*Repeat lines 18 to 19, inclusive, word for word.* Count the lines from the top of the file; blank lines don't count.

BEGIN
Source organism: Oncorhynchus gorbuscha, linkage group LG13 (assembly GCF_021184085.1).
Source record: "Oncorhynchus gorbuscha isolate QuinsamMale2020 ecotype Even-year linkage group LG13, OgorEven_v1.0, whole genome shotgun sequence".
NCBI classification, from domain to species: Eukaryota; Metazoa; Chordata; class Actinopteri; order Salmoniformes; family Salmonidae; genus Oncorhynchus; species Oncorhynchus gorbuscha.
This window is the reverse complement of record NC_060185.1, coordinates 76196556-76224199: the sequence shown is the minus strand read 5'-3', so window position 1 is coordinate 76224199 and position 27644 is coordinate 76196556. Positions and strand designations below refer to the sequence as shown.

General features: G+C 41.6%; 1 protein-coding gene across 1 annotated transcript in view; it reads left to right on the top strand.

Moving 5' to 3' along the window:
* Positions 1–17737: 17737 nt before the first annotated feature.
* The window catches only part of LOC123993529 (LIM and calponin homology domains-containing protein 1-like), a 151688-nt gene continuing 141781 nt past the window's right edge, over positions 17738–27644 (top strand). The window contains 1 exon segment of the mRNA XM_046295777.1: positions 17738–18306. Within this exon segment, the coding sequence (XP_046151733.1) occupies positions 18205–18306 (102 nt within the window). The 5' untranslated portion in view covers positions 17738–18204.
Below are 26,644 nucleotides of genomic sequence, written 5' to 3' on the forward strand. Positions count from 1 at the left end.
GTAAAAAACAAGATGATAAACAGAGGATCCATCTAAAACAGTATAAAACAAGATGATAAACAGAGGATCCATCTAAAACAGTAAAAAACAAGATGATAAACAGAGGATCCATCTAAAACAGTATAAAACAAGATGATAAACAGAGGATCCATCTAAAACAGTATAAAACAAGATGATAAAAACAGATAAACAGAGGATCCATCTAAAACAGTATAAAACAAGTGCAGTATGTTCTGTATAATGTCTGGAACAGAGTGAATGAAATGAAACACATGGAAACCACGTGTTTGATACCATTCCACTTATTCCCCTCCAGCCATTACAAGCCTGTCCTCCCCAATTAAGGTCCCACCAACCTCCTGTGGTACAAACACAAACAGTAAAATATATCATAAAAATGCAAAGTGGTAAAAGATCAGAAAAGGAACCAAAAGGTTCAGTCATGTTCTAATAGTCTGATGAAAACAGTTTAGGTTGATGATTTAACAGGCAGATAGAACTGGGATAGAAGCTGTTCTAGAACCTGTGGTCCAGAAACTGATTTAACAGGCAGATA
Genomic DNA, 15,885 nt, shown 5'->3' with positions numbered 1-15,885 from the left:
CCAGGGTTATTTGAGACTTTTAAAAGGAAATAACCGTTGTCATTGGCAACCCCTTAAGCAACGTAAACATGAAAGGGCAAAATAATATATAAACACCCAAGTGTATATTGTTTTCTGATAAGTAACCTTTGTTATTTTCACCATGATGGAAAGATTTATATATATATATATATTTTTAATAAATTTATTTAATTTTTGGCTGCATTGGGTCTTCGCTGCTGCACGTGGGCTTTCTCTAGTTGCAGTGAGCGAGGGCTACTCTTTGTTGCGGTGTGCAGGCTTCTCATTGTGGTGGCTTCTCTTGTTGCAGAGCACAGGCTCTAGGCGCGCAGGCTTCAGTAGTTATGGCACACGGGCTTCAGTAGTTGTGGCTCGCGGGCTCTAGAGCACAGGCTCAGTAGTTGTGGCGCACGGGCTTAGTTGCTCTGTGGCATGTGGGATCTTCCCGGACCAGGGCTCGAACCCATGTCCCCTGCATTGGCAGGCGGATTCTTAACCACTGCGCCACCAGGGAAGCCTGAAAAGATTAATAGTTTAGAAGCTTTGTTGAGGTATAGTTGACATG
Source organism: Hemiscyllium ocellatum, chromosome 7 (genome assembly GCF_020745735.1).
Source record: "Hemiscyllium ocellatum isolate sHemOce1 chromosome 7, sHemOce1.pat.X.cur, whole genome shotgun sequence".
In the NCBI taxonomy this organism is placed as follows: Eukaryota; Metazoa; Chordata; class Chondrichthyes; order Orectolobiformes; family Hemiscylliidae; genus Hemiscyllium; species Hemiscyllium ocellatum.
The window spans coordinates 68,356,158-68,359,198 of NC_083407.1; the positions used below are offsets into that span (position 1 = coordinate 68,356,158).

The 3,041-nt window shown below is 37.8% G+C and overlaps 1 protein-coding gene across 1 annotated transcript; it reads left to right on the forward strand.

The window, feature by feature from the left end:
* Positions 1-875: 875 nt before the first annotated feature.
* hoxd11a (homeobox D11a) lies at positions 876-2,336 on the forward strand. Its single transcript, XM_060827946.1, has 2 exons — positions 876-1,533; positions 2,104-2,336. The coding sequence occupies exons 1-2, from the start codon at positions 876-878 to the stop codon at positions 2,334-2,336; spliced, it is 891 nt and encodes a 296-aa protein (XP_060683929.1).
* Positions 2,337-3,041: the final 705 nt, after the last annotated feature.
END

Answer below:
The window, feature by feature from the left end:
* Positions 1-875: 875 nt before the first annotated feature.